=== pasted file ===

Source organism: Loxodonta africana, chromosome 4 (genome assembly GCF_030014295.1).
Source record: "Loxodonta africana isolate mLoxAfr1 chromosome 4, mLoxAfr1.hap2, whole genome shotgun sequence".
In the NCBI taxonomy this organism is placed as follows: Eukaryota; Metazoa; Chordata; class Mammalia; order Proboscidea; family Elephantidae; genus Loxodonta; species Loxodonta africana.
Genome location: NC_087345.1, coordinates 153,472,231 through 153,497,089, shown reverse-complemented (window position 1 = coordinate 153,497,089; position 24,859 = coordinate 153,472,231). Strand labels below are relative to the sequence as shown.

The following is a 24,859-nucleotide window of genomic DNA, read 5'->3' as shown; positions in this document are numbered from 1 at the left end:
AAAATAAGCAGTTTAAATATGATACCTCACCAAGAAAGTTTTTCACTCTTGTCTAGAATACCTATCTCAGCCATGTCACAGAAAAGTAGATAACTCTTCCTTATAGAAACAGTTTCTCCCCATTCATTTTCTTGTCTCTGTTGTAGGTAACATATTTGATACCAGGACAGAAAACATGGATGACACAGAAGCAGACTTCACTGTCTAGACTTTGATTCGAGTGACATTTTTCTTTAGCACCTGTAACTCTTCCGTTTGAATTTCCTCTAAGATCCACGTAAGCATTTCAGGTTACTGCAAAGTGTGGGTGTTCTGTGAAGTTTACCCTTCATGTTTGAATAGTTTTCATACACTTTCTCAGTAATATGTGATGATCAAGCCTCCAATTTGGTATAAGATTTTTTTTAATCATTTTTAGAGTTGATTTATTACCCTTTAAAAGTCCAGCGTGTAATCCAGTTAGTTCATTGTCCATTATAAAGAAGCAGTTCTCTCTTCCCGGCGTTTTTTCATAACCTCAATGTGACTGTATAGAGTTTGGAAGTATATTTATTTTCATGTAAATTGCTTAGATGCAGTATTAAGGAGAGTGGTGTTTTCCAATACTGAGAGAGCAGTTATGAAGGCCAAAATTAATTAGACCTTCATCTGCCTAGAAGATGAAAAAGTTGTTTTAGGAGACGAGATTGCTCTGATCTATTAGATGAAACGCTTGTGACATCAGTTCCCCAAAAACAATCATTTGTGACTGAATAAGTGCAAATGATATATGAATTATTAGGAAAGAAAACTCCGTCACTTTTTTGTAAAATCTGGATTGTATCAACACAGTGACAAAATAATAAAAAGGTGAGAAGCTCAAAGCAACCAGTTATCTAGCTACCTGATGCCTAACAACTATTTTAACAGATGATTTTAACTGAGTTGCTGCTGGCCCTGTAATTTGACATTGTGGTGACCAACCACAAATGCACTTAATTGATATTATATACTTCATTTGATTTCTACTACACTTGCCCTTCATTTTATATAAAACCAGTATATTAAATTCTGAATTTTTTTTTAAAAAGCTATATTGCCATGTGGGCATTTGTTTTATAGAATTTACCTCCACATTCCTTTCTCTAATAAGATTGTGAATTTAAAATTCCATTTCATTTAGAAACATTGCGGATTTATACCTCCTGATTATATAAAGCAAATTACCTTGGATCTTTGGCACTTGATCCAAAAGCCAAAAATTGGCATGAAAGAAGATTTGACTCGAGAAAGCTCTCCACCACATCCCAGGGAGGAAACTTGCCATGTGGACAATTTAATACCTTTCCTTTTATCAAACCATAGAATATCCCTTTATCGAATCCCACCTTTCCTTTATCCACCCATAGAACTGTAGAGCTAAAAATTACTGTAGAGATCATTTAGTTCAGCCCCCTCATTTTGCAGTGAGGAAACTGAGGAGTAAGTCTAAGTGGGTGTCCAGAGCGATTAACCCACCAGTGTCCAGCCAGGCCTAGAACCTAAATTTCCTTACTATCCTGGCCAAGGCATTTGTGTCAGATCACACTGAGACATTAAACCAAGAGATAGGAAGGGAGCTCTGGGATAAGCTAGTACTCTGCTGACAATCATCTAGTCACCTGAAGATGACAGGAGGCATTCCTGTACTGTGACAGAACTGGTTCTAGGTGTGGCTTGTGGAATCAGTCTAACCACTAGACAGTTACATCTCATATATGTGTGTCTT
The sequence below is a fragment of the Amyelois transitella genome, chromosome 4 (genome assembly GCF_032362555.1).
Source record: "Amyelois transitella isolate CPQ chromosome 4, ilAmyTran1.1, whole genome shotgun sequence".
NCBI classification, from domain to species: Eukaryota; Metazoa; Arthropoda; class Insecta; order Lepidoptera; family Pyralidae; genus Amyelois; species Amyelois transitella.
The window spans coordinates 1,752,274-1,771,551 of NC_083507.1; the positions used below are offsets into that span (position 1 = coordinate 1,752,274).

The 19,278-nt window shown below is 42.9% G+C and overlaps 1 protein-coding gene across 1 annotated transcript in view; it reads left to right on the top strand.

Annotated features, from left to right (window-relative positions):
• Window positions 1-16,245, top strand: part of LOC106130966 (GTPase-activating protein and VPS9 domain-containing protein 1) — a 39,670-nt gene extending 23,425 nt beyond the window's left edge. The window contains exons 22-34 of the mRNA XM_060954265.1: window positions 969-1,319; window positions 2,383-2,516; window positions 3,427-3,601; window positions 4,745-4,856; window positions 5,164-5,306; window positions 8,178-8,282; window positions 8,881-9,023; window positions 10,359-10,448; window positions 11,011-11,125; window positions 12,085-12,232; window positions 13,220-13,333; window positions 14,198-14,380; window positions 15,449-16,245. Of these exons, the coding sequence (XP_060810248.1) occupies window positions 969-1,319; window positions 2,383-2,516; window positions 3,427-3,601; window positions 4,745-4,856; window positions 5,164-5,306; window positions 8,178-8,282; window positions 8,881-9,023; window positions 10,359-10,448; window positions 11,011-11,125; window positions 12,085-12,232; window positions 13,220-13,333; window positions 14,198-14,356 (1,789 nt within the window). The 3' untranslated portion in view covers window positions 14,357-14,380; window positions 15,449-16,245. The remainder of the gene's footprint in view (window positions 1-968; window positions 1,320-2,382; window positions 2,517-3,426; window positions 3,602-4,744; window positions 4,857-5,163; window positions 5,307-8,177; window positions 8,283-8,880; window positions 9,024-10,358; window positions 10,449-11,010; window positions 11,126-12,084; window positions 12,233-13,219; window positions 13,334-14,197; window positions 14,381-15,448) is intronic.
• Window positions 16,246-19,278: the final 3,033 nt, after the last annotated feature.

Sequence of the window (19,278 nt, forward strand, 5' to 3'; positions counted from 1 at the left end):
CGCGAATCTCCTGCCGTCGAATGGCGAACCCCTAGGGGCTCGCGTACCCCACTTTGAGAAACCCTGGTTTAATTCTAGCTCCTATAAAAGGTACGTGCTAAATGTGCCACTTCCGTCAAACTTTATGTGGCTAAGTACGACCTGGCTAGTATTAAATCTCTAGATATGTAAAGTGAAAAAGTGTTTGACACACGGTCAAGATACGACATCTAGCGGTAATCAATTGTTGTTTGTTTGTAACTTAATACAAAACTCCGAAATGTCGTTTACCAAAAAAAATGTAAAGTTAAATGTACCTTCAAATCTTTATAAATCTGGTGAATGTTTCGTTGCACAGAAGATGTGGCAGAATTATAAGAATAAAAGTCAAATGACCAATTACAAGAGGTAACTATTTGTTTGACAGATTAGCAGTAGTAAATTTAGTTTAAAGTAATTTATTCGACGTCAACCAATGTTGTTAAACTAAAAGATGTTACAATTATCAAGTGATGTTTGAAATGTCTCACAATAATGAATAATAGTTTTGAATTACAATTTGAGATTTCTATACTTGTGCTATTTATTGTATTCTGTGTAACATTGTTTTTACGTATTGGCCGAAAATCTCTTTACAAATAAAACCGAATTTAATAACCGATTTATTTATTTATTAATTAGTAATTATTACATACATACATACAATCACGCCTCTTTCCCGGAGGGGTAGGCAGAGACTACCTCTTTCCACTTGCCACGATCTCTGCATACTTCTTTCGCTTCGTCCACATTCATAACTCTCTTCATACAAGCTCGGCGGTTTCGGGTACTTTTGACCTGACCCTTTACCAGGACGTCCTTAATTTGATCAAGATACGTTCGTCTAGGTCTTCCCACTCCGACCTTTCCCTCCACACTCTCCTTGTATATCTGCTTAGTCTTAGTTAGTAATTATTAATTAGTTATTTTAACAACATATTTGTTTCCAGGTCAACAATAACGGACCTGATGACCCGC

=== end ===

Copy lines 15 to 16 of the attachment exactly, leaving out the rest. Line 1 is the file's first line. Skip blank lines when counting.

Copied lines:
Sequence of the window (19,278 nt, forward strand, 5' to 3'; positions counted from 1 at the left end):
CGCGAATCTCCTGCCGTCGAATGGCGAACCCCTAGGGGCTCGCGTACCCCACTTTGAGAAACCCTGGTTTAATTCTAGCTCCTATAAAAGGTACGTGCTAAATGTGCCACTTCCGTCAAACTTTATGTGGCTAAGTACGACCTGGCTAGTATTAAATCTCTAGATATGTAAAGTGAAAAAGTGTTTGACACACGGTCAAGATACGACATCTAGCGGTAATCAATTGTTGTTTGTTTGTAACTTAATACAAAACTCCGAAATGTCGTTTACCAAAAAAAATGTAAAGTTAAATGTACCTTCAAATCTTTATAAATCTGGTGAATGTTTCGTTGCACAGAAGATGTGGCAGAATTATAAGAATAAAAGTCAAATGACCAATTACAAGAGGTAACTATTTGTTTGACAGATTAGCAGTAGTAAATTTAGTTTAAAGTAATTTATTCGACGTCAACCAATGTTGTTAAACTAAAAGATGTTACAATTATCAAGTGATGTTTGAAATGTCTCACAATAATGAATAATAGTTTTGAATTACAATTTGAGATTTCTATACTTGTGCTATTTATTGTATTCTGTGTAACATTGTTTTTACGTATTGGCCGAAAATCTCTTTACAAATAAAACCGAATTTAATAACCGATTTATTTATTTATTAATTAGTAATTATTACATACATACATACAATCACGCCTCTTTCCCGGAGGGGTAGGCAGAGACTACCTCTTTCCACTTGCCACGATCTCTGCATACTTCTTTCGCTTCGTCCACATTCATAACTCTCTTCATACAAGCTCGGCGGTTTCGGGTACTTTTGACCTGACCCTTTACCAGGACGTCCTTAATTTGATCAAGATACGTTCGTCTAGGTCTTCCCACTCCGACCTTTCCCTCCACACTCTCCTTGTATATCTGCTTAGTCTTAGTTAGTAATTATTAATTAGTTATTTTAACAACATATTTGTTTCCAGGTCAACAATAACGGACCTGATGACCCGC